“Our continued focus on deleveraging the business led to one of the best years in company history as we improved our financial results and significantly reduced our debt,” O’Farrell said.
For BXC, an attractive deal
In a presentation to analysts, BlueLinx pointed to a half-dozen reasons to be bullish on the Cedar Creek acquisition. These included:
- Creation of a company with greater breadth and depth of building products and services;
- Expansion of geographic reach and local market presence in the Northeast, Midwest and South;
- Strong customer diversification (no single customer represents more than 5% of combined sales);
- Timing is right to grow with the housing recovery;
- Cost savings anticipated of at least $50 million run-rate annually to be achieved within 18 months; and
- Improved financial flexibility to support growth.
MRS expands James Hardie offering
Northeastern wholesale building materials distributor Manufacturers Reserve Supply announced it is accepting orders for the full line of James Hardie products, including lap and panel siding, shingle, trim and soffit products, and backer board.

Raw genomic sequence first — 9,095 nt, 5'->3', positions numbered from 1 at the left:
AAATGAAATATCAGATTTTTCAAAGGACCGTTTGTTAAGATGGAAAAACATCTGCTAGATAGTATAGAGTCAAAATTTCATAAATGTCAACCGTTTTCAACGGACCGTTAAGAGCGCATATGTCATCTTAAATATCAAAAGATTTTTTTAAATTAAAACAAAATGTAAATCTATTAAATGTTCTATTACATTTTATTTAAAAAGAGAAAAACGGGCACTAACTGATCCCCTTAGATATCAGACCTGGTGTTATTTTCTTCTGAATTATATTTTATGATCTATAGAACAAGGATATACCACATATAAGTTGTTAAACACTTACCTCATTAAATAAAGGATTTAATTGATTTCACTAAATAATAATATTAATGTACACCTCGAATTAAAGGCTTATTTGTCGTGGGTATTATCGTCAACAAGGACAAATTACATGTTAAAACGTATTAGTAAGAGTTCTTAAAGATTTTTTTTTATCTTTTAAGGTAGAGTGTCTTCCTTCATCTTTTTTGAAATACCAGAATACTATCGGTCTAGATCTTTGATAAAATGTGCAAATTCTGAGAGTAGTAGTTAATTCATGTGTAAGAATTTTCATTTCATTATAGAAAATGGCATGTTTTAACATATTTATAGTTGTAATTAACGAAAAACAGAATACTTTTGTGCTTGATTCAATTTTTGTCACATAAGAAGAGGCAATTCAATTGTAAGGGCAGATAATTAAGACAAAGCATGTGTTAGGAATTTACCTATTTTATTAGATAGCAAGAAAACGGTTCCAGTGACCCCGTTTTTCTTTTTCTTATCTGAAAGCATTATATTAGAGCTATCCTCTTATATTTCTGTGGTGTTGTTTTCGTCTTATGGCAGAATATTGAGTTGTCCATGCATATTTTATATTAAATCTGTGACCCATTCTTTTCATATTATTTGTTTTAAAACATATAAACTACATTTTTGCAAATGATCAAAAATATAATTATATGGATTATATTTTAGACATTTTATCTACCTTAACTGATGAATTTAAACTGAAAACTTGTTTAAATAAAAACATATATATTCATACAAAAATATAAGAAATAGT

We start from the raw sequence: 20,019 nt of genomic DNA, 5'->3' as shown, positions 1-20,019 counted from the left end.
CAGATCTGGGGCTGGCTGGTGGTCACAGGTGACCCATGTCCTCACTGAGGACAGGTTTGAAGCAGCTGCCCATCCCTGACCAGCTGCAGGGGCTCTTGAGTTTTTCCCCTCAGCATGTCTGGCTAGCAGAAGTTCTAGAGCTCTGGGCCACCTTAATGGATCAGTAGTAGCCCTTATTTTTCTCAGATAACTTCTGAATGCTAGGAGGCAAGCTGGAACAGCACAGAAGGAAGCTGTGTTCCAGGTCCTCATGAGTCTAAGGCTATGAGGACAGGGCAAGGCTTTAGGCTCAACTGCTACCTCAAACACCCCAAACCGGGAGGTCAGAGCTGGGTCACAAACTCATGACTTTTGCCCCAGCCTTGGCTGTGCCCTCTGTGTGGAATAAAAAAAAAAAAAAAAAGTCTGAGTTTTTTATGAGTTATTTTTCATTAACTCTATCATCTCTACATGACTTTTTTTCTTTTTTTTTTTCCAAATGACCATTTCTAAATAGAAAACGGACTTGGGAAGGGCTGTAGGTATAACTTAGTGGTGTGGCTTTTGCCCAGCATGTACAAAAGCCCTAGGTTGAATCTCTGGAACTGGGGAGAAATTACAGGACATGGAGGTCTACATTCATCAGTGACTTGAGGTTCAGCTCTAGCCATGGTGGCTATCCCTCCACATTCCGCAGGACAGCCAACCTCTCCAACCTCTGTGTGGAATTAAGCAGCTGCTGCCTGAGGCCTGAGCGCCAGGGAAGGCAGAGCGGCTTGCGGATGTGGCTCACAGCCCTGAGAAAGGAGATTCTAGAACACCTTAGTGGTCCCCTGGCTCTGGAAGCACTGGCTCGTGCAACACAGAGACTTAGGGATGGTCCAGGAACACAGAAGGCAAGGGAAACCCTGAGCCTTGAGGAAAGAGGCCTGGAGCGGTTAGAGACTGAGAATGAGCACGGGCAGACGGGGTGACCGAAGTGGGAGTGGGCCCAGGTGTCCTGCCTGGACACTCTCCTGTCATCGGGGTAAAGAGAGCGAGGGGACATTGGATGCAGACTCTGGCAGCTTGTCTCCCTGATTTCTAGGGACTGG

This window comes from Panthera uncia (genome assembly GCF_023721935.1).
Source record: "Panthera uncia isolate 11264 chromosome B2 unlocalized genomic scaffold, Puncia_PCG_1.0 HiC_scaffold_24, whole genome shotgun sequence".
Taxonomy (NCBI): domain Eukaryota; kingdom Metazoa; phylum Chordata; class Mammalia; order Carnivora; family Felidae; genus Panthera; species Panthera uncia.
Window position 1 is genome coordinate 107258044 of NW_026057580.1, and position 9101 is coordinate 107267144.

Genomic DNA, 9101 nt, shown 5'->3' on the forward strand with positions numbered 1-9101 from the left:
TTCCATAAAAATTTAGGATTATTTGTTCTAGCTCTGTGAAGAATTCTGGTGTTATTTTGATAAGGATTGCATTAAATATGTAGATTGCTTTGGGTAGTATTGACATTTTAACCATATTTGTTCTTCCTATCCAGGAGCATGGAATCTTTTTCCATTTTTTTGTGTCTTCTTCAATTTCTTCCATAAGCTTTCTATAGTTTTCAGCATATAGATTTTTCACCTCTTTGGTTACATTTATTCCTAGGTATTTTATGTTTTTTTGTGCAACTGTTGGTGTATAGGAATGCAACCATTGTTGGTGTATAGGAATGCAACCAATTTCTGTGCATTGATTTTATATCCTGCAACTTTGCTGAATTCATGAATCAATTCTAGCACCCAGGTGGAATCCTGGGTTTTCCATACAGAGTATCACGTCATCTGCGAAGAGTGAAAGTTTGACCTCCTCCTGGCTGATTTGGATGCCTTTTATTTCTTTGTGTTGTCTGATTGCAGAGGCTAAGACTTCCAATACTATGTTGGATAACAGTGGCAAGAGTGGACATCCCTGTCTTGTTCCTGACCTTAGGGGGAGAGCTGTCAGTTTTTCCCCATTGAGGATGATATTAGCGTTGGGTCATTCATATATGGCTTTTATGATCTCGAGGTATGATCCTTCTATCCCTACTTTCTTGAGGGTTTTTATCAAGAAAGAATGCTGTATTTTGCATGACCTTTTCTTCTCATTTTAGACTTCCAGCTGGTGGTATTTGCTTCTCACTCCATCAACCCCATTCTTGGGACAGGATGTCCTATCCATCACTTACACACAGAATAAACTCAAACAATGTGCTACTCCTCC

Irvington, N.J.-based MRS serves New Jersey, New York, Pennsylvania, Delaware and Connecticut. The company says its products are delivered in special packaging that facilitates their arrival in “pristine condition, ready for installation.”
“Our partnership with the leader in fiber cement siding allows us to maintain the high level of excellence our customers have come to expect,” said Tina Breen, general sales manager of MRS. “They know they’re getting extremely durable, authentically designed products delivered on time and in perfect condition.”
The James Hardie siding offering can be ordered primed or in 25 shades of James Hardie ColorPlus Technology colors. ColorPlus Technology applies consistent, multiple coats of finish under controlled factory conditions.
“We’ve always been committed to raising the bar for the building products industry, which is why we’re thrilled to strengthen our partnership with MRS,” said Andrew Bella, Northeast regional sales manager for James Hardie. “They help us set the standard even higher and make customers’ jobs easier by delivering premium products and allowing them to focus on the installation at hand.”
MRS is family-owned and -operated since 1931, specializing in distribution of roofing, siding, trim and decking materials.